So addictive!




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Friday, March 9, 2018

Helping Children deal with the death of a family pet


Last year, only a few weeks before Veda was born, our beloved dog Ziggy passed away of a sudden heart attack at the young age of 6 years old. We were all absolutely heartbroken and devastated - but the worst part was telling Maya, who was 4 years old at the time.

We adopted Ziggy in 2010, right in the midst of our wedding planning. We had always wanted to have a dog together and we thought it would be good preparation for us for growing our family. Maya was born in 2012 and Ziggy was very much a protective older brother. They grew up together. When she was a baby, he used to lick her feet, cuddle with her, and watch over her while she was sleeping. Maya and Ziggy were very close. The last great memory that we have of him was spending Christmas together.


He died on our anniversary last year. We were planning to go out for dinner that night. Husband-ji called me hysterically from an animal hospital saying that he had died. I jumped in the car and drove as fast as possible. When I arrived, he was in one of the rooms, holding his body and crying. It was so terrible. We sobbed and sobbed. We asked the vet why it happened - how could it happen? He was only 6 years old! Apparently he had an underlying heart condition that developed quickly.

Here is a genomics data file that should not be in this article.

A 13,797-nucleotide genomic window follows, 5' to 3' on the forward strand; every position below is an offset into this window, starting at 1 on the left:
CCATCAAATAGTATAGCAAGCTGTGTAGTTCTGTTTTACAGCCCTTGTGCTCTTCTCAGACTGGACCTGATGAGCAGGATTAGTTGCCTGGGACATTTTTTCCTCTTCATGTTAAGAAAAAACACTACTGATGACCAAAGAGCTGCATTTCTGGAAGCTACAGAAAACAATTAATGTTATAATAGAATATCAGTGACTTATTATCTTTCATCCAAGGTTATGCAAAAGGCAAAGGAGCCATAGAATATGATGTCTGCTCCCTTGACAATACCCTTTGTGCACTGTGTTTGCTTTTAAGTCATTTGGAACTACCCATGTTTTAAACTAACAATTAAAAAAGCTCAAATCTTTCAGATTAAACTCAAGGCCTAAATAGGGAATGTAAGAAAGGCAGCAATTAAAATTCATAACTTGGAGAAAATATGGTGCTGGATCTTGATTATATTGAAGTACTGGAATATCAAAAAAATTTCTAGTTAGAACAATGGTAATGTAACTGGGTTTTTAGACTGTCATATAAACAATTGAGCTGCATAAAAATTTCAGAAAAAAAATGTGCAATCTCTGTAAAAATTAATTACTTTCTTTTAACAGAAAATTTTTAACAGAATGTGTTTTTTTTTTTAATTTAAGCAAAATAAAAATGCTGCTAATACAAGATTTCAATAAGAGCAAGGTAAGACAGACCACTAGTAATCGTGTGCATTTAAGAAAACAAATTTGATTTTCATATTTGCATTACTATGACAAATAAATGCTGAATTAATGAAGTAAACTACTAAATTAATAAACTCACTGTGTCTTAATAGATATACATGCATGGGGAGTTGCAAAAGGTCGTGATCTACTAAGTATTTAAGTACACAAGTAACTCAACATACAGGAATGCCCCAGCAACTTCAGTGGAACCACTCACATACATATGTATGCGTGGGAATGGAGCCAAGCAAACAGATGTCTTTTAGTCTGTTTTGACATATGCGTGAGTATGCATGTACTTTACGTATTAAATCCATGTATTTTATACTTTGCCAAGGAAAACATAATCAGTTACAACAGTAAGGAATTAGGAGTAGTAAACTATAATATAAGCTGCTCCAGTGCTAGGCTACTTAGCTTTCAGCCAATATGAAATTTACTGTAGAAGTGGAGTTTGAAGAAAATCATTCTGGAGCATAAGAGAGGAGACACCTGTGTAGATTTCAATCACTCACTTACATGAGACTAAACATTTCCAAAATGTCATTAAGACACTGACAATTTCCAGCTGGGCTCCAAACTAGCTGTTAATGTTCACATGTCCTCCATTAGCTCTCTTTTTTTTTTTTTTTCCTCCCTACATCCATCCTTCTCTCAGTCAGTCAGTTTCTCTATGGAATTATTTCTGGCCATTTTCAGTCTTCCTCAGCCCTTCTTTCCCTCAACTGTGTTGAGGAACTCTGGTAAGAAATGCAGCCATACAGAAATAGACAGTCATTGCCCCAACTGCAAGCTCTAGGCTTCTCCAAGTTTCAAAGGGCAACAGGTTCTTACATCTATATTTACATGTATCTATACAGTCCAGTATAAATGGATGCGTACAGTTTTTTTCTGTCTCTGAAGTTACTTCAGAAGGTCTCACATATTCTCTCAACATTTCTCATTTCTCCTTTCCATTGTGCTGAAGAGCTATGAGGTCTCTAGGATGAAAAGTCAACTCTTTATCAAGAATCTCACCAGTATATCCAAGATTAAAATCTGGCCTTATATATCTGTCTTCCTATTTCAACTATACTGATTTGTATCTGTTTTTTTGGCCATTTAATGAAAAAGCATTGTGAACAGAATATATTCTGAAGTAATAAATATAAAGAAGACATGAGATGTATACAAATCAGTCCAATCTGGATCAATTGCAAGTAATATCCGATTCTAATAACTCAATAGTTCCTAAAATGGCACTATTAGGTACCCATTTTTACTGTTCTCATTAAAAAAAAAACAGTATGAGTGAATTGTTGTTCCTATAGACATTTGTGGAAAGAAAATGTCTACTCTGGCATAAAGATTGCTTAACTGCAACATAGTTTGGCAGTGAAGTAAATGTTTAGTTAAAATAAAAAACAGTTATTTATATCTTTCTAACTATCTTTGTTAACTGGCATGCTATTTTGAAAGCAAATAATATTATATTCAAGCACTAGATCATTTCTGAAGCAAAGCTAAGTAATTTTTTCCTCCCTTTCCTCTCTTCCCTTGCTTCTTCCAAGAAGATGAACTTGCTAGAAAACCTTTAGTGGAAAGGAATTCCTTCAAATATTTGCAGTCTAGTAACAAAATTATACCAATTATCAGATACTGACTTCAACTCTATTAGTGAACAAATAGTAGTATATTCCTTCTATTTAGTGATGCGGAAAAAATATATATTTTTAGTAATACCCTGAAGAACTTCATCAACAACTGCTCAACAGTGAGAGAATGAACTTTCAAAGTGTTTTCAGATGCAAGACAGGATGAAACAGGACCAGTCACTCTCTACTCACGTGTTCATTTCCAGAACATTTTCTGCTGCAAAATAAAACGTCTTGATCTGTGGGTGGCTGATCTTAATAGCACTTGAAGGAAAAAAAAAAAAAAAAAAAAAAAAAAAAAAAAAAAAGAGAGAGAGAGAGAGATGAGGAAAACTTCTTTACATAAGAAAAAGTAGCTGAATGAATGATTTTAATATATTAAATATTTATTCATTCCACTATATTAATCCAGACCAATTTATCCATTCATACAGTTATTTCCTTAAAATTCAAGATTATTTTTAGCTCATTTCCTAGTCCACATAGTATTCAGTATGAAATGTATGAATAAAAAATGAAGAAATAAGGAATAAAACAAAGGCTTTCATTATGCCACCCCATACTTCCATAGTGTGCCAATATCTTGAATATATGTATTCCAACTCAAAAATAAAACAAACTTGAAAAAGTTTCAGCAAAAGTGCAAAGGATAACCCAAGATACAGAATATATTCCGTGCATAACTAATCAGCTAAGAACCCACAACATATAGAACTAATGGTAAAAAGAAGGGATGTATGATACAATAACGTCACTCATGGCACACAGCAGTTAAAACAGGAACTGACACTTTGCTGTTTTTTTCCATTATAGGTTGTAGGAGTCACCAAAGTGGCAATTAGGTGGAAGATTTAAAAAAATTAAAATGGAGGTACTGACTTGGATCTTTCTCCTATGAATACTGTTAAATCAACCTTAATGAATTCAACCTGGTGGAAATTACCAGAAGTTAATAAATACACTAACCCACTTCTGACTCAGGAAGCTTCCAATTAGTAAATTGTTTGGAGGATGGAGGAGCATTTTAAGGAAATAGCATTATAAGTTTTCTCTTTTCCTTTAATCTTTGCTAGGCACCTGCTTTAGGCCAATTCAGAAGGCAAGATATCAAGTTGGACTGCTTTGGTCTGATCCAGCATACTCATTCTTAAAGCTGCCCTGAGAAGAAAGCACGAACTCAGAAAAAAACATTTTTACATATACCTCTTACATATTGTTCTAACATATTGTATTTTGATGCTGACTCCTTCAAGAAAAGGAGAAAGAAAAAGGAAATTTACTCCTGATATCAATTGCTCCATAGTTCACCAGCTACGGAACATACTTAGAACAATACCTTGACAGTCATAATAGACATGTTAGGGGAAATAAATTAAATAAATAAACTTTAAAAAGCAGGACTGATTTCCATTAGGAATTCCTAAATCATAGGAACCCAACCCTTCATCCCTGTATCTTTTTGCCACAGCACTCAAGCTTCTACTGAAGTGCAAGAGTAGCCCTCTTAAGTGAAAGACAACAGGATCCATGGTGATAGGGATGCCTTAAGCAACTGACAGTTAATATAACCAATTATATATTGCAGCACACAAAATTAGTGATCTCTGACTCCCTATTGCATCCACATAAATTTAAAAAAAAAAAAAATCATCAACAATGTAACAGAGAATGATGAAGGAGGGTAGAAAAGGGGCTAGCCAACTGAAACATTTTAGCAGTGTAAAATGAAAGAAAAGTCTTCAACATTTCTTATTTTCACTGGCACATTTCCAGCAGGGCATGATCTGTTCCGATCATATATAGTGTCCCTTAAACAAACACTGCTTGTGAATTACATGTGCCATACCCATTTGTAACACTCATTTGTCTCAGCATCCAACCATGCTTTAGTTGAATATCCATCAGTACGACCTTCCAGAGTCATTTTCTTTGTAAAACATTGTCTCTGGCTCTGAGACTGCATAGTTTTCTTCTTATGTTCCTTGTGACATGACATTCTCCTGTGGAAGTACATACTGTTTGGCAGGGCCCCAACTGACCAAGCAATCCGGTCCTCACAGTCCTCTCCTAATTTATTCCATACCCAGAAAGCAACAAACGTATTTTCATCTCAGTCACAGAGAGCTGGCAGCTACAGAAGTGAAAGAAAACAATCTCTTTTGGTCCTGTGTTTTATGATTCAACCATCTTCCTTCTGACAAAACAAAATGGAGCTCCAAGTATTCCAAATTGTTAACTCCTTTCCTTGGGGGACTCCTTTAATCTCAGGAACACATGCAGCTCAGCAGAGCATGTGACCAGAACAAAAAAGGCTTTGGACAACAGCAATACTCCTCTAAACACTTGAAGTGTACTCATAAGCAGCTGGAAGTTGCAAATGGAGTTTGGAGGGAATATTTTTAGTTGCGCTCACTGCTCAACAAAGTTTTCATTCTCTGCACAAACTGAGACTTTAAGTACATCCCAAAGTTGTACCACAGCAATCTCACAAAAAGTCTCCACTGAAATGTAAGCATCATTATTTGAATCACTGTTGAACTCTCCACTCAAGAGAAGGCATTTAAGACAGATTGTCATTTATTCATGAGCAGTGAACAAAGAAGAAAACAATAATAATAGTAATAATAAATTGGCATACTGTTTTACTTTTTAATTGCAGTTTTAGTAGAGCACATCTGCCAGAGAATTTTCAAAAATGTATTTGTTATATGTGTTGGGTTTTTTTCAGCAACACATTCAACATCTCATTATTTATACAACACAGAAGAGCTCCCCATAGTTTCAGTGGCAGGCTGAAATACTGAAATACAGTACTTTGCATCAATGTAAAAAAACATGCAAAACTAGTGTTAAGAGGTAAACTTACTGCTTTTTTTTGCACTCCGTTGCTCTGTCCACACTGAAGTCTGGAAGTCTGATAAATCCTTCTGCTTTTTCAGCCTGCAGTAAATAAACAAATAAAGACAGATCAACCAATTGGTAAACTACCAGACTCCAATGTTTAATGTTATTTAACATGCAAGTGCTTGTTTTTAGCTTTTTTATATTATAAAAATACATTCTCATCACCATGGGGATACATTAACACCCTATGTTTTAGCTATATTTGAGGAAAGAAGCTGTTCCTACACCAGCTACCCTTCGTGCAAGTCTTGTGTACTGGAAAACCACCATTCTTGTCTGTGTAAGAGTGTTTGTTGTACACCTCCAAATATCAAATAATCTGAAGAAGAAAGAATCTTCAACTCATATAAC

I can handle any amount of pain and hurt, but when you see your child experiencing it...well, it's hard to handle. We had no idea how we were going to tell Maya. Luckily it happened when she was at school, so we had some time. We waited 3 days to tell her and went back and forth on which way would be best. My mother-in-law thought it would be best to just tell her quickly and distract her. Husband-ji thought about telling her and then saying we could get a new dog. I thought it would be best for her to just grieve and let out her emotions, even though it would be hard to watch. We also went back and forth as to what time to tell her. Should we tell her in the morning? The evening? We didn't have the right answer.